Investment Gold Bars in Indonesia
The transgendered contestant had already successfully reached the finals in the Miss Vancouver pageant before she was banned from continuing in the competition.
Although the pageant organizers described Talackova as a "real girl" they disqualified her arguing that the rules state that each contestant must be a "naturally born female."
Talackova began hormone therapy at 14 and underwent sexual reassignment surgery at 19.
She was listed on the official Miss Universe Canada website as a contestant until it was discovered that she was transgender. The organisation removed her profile.
"I'm disqualified, however I'm not giving up," tweeted Talackova, who later locked her Twitter account.
"I'm not going to just let them disqualify me over discrimination."
She added that she had been "disqualified for being born.".
Denis Davila, national director of Miss Universe Canada, said Talackova claimed on her registration form she was born a female.
Davila became suspicious and confronted Talackova about her sex change and the contestant admitted she was born a male.
"She feels like a real girl and she is a real girl. She didn’t expect people to question it," Davila website thestar.
"She was hoping we could put her back in the competition, but the rules are very clear and there’s no way we can go back on it."
The decision from the Miss Universe Canada pageant sparked outrage with people calling for Talackova to be reinstated into the contest.
People took to social media pages to express their disgust with one Facebook user writing on the pageant's page: "Tell us what 'requirements' did she not make? This reeks of discrimination..."
In a YouTube interview Talackova says she knew she was a female at the age of four and began hormone therapy ten years later. She has competed in transgender pageants before.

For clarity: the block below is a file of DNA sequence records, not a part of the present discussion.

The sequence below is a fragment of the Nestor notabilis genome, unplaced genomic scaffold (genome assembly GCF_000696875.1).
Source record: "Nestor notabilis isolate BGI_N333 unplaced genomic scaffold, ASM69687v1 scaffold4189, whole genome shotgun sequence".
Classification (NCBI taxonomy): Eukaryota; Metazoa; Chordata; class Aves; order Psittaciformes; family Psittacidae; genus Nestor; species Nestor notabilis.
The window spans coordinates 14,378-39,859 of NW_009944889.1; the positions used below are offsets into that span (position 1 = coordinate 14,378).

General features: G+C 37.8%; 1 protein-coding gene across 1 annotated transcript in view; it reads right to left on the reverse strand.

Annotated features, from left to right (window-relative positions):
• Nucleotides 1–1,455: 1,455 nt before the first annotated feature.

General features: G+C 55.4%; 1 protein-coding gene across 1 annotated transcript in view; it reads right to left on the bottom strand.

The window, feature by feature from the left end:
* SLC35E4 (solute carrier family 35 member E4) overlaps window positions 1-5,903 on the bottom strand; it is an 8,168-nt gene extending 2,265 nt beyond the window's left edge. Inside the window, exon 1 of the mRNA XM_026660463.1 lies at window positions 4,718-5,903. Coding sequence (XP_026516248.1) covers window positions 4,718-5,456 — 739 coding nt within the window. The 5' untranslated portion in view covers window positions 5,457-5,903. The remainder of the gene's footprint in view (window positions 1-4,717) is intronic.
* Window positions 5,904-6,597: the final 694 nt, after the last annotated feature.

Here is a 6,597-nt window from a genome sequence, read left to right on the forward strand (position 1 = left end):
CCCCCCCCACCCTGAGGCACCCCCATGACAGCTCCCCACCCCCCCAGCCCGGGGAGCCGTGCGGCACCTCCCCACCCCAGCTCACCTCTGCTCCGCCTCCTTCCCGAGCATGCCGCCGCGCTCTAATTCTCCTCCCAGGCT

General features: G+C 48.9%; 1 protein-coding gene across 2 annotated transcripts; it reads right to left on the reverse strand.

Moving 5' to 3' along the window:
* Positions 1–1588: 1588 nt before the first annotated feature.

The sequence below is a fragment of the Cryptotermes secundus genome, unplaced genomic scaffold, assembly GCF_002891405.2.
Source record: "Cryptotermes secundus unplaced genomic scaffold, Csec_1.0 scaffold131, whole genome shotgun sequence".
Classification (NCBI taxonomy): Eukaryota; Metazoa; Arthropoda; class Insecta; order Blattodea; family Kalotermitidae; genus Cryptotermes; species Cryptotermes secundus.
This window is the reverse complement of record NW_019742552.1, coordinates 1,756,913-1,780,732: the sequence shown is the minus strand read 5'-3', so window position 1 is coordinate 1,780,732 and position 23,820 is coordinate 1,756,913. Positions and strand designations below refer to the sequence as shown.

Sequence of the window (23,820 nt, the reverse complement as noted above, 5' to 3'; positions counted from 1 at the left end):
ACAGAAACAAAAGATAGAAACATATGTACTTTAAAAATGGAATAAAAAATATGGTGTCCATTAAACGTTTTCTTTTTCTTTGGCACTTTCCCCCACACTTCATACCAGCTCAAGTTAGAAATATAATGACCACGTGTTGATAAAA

"I regard myself as a woman with a history," Talackova says winking to the camera in the video.
A statement from Miss Universe Canada read: "Jenna Talackova from Vancouver, British Columbia will not compete in the 2012 Miss Universe Canada competition because she did not meet the requirements to compete despite having stated otherwise on her entry form.
"We do, however, respect her goals, determination and wish her the best."
Researchers at Virginia Tech and the University of Texas at Dallas built Robojelly from materials known as shape-memory alloys, which return to their original shape when bent. Eight moving segments wrapped in carbon nanotubes and coated with a platinum powder replicate the jellyfish's natural opening-and-closing method of propulsion.
The robot is powered by heat produced from chemical reactions between the oxygen and hydrogen in the water and the platinum powder, which causes the alloys to change shape. "To our knowledge, this is the first successful powering of an underwater robot using external hydrogen as a fuel source," says Yonas Tadesse, who led the research, published in the journal Smart Materials and Structures today.
More work is needed to make the hydrogen-powered robot fully functional, however. The video above shows an electricity-powered Robojelly swimming freely in a tank of water, but the hydrogen-powered version has so far only been tested while clamped to the bottom of the tank. The researchers' next step is to figure out a way to deliver hydrogen to each segment separately, allowing them to be controlled individually, so that the robot can move in different directions.
source : newscientist